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It’s Not All Bad: Our Locums Share the Benefits of Using EMR Systems

Posted on: March 19, 2019

Claire

written by

Claire Cavanaugh

Emr In Text2

In the digital age of healthcare, it’s no secret that electronic medical records (EMRs) and their use in hospitals, practices, and companies around the United States have a distinct reputation. Physicians, NPs, PAs, dentists and CRNAs have voiced several ways these platforms could be improved, including making them more user-friendly, efficient, and personalized.

These obstacles are emphasized in a locum’s career because they typically work in a greater variety of facilities than permanent providers. However, as we’ve learned through a recent survey, EMR use is not all bad, and the challenges don’t outweigh the many benefits.

We reached out to our providers to learn more about how they have handled the use of different platforms throughout their careers. Here’s what they had to say about the benefits of using EMR systems:

They Prepared Me for Future Assignments

Locums practice in different settings and locations around the country, bringing with them a diverse set of talents and skills as they start each new assignment. By working in several facilities using different EMR platforms, locums learn how to operate systems they will use again in the future. For some of our locums, this is a great advantage when they start a new position:

“When I went from one assignment to another, they were happy that I already knew their system!” —Ina, PA

I Can Learn to Navigate a New One in a Pinch

The ability to adapt quickly is a valuable talent in healthcare. This is especially true for locums, whether they are starting in an unfamiliar facility, seeing a new patient, or navigating different EMR platforms. According to our locums, it is sometimes necessary to learn a new platform without much warning. In these instances, providers say they can use the skills they’ve gained through working with other EMR systems to make a swift transition.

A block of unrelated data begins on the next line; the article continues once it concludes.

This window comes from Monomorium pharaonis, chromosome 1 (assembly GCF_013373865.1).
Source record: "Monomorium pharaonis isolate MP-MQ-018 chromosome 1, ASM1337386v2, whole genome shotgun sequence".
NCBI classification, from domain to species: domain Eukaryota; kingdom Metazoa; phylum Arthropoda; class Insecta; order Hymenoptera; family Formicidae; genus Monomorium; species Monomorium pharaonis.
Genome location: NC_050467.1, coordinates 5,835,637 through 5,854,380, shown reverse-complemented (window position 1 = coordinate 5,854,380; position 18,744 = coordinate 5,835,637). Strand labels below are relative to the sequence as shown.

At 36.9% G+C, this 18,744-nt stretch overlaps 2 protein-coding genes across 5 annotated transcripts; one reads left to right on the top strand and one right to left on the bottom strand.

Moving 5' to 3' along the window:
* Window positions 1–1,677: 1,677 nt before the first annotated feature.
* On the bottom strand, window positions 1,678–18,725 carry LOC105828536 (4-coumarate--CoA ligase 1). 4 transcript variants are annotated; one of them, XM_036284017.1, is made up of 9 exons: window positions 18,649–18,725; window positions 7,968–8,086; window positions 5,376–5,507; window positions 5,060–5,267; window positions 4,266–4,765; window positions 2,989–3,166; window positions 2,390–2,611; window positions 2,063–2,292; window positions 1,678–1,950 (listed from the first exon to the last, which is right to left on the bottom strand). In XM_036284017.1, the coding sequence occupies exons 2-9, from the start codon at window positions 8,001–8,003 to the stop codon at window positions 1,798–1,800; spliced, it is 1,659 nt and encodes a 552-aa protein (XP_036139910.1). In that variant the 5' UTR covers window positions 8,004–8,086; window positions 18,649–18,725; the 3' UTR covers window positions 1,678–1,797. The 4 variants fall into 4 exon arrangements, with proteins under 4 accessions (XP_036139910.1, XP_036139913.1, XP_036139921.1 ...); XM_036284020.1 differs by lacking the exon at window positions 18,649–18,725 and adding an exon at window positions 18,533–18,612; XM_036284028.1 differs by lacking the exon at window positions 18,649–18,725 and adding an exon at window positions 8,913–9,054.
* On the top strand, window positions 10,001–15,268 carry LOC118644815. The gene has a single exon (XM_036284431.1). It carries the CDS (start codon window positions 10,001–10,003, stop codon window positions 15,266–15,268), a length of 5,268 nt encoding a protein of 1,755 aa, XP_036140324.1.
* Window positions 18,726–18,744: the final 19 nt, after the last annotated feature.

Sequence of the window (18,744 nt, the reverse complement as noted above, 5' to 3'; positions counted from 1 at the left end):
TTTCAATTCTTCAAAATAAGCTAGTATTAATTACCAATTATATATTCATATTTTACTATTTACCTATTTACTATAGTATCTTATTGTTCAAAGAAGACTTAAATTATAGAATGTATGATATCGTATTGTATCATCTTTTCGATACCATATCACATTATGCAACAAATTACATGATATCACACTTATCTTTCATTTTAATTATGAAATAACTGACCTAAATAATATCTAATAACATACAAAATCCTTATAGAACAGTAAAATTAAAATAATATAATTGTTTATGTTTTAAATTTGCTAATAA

“I had about a three-hour Epic in-service and jumped right in [with Meditech]. Using the intra-op charting platform was new to me, but it was easy to get used to after about two days.” —Dr. Mirabelle R.

They Allow Us to Prioritize the Patient

EMRs are meant to provide the most efficient experience possible so locums can focus on what’s important: providing care to their patients. Platforms that grant greater access to nonphysician providers, our locums say, are even more convenient in these efforts.  

“The nursing staff had full access to MD records. When we became super busy, the nursing staff could enter oral or written orders and the MD could focus on the patient, surgeries, consults, and dictations.” —Dr. Arthur B.

Training Warned Me About Challenges Before I Encountered Them

Locums shouldn’t be expected to walk through the door already an EMR expert, and most facilities train new providers on the platform. Some of our locums feel more comfortable working with a new EMR platform after their training prepares them for certain obstacles they may encounter.

“Frightening, at first; it took a full two weeks to feel comfortable. Although the training was great, they warned us it was ‘clicky’ — requiring a lot of keystrokes to get to the desired finished product — and they were right.” —Dr. Susan M.

Going Without Them Is More Difficult

Despite every factor that takes some getting used to when it comes to EMR implementation, in the end, many locums prefer using them over practicing without their convenience and efficiency.

“All in all, I like the concept and execution of EMR. At places that don’t have it, I miss it a lot.” —Renee, CRNA

Curious about how other locums experience EMRs?

Share your thoughts with us on Twitter and start a dialogue!

Claire Cavanaugh
About Claire Cavanaugh

Claire Cavanaugh was formerly the copywriter at Barton Associates' Peabody, MA, headquarters. She joined Barton after four years of blogging as a student ambassador for St. Michael's College, where she received a bachelor of arts in media studies, journalism, and digital arts.

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